ENTJ Conductor Explorer, Innovator Scientist, Sculptor Coach, Crusader, Curator
ISTP Scientist Sculptor, Curator Conductor, Innovator Coach, Crusader, Explorer
INTP Scientist Explorer, Innovator Conductor, Curator Coach, Crusader, Sculptor

(Technical information for advanced MBTI users: the above tables are inferred from our research on the orientation of the functions: that the dominant and tertiary functions are clearly oriented in the preferred direction; the auxiliary and inferior are roughly equally split between both orientations; and the tertiary in the opposite direction is the lowest scoring of all the function-attitudes).


Team Role Descriptions

coach.gif - 18529 Bytes

COACH

Coaches try to create harmony in the world around them, by building rapport with people, creating a positive team atmosphere, looking after people's welfare, motivating people and/or providing a service to the satisfaction of others. They value people's contributions, seek to develop the role that others play, and invest a lot of effort in building positive relationships. They try to overcome differences of opinion and find ways in which the team can agree. crusader.gif - 34713 Bytes

CRUSADER

Crusaders give importance to particular thoughts, ideas, or beliefs. They are value driven, and in a team discussion they often bring a sense of priority that is derived from their strong convictions. They seize upon and emphasise ideas or thoughts that have the greatest import, bringing them to the fore and stressing their significance. They assess the inherent value or importance of new ideas, focusing on those about which they feel most strongly. explorer.gif - 23408 Bytes

EXPLORER

Explorers promote exploration of new and better ways of doing things, to uncover hidden potential in people, things or situations. They break new ground, and are often looking one step beyond the current situation to pursue unexplored avenues, until all the possibilities have been exhausted. Explorers often challenge the status quo and experiment with the introduction of change, to see if the situation can be improved or new potential uncovered. innovator.gif - 11466 Bytes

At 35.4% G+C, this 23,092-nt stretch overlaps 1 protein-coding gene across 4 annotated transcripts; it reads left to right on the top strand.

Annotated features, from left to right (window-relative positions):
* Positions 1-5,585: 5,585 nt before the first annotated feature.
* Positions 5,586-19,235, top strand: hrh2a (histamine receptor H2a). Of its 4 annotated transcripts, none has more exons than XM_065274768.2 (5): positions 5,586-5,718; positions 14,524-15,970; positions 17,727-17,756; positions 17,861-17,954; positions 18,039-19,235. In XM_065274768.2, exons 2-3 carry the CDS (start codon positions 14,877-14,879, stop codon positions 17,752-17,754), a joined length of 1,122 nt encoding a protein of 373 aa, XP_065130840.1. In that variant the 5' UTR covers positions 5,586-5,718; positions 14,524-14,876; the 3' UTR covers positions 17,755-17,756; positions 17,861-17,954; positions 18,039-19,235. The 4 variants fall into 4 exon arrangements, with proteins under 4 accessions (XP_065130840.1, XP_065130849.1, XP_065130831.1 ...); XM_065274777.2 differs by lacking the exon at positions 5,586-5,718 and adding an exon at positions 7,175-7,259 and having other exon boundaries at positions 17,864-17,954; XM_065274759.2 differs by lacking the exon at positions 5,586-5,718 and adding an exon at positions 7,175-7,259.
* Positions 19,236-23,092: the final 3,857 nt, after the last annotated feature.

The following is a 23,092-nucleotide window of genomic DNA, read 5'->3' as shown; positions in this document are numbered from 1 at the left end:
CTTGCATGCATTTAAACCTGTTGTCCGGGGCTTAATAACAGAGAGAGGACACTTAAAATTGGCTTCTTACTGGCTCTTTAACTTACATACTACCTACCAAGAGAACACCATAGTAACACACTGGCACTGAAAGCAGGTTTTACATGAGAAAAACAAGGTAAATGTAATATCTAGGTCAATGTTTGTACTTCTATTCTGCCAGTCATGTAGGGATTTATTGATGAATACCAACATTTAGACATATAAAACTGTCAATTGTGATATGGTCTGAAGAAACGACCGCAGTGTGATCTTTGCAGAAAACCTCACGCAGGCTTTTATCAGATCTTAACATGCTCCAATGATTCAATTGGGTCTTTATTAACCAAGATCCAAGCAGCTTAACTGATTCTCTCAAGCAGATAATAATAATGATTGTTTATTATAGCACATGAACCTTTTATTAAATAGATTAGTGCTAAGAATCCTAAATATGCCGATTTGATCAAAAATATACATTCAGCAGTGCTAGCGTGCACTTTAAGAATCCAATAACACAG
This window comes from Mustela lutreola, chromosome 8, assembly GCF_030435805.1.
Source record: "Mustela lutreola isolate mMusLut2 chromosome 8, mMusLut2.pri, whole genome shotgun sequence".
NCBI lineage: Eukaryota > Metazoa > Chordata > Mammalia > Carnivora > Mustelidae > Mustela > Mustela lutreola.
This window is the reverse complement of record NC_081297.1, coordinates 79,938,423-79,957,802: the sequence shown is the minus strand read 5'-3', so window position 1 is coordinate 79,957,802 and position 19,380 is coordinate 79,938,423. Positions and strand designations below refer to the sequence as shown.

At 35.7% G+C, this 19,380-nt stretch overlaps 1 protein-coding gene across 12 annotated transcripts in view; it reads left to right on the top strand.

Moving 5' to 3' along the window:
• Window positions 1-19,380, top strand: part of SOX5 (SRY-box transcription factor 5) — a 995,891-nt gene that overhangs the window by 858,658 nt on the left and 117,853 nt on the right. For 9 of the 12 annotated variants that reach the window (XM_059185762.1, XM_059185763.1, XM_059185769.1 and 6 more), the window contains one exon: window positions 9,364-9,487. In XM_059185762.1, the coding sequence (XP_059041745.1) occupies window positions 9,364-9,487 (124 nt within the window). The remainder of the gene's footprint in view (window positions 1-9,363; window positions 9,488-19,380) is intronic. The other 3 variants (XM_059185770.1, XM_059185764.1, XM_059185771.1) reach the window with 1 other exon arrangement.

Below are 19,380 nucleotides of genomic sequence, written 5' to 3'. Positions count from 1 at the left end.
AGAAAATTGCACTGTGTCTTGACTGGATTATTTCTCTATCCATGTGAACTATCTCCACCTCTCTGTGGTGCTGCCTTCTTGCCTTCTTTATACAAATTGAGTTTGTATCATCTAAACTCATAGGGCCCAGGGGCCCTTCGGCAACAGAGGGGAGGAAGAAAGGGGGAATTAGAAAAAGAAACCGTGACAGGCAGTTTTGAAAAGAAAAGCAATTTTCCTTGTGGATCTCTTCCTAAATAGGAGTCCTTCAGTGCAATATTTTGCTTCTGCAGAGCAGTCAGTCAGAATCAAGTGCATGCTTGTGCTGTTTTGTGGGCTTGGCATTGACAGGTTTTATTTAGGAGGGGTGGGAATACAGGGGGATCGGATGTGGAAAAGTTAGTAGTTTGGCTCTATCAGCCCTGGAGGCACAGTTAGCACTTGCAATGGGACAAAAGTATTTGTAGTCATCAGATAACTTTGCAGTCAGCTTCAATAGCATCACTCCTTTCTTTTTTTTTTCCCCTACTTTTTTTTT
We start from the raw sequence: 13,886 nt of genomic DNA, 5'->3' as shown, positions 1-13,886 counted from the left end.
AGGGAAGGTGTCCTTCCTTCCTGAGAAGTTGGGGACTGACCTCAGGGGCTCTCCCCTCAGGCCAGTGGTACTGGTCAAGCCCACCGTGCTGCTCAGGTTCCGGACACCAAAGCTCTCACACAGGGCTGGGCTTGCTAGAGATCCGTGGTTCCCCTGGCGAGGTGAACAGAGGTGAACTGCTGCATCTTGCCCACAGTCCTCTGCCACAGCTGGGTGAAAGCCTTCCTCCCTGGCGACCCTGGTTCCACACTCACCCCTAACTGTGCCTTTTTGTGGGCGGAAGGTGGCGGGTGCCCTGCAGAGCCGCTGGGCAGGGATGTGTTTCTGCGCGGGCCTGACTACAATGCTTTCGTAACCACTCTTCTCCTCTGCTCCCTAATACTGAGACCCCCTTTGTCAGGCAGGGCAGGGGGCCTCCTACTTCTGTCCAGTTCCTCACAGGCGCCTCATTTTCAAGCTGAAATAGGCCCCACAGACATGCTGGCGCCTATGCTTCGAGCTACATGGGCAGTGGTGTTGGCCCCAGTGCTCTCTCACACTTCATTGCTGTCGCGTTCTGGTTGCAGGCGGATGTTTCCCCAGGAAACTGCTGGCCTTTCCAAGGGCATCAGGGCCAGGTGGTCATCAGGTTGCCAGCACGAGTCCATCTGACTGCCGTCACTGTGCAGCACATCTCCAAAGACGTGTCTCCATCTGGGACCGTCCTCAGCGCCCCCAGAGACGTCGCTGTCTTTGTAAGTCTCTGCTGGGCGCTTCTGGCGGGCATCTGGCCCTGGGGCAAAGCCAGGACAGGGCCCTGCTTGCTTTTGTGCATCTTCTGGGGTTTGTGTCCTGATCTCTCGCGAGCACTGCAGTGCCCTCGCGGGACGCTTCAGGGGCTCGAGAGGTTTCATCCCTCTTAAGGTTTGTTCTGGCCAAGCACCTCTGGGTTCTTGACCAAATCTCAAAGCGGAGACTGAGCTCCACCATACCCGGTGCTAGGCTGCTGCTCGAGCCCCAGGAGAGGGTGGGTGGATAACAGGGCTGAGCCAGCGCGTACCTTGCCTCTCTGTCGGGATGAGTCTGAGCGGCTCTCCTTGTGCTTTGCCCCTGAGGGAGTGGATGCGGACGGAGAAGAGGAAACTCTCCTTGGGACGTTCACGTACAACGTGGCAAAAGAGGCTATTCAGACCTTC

INNOVATOR

Innovators use their imagination to create new and different ideas and perspectives. They observe the world around them, then use their imaginations to consider what they have observed from a number of different perspectives, and dream up new ideas and insights. Innovators often produce radical solutions to problems, develop long-term vision and demonstrate an apparent understanding of what cannot be clearly known. sculptor.gif - 33244 Bytes

SCULPTOR

Sculptors bring things to fruition by getting things done, and getting them done now! They are very action-oriented, dealing with whatever tasks the current situation presents, and spurring others into action as well. They make use of their experience and utilise tools or processes of which they already have knowledge. They try to have an immediate impact on things, injecting a sense of urgency, and aiming to achieve clear goals and tangible results. curator.gif - 18937 Bytes

CURATOR

Curators bring clarity to the inner world of information, ideas and understanding. They listen, ask questions and absorb information, so that in their mind's eye they can achieve as clear a picture or understanding as is possible. They expand their knowledge and collection of experiences, and also look to the future by envisaging clear goals and clear pathways to achievement of those goals. The focus on clarity also brings greater attention to detail. conductor.gif - 22657 Bytes

CONDUCTOR

Conductors introduce organisation and a logical structure into the way things are done. They organise and systematise the world around them, establishing appropriate plans, identifying and implementing the correct procedures, and then endeavouring to make sure they are followed. They try to ensure that roles and responsibilities are properly defined and that appropriate resources or skills are available to undertake the work assigned. scientist.gif - 23895 Bytes

SCIENTIST

Scientists provide explanation of how and why things happen. They bring structure and organisation into the inner world of ideas and understanding. They analyse things, formulating hypotheses and explanations of how they function, and gather evidence to assess how true those explanations are. They produce mental models that replicate how particular aspects of the world works, and they try to understand the full complexity of any situation.



Take the test
Discover a better future

©2013 Team Technology. Further articles/resources that may be of interest include: Personality Test, Personality Type Descriptions, Myers Briggs overview, The Basics of Team Building, What Career is Right for Me?, and Career ideas.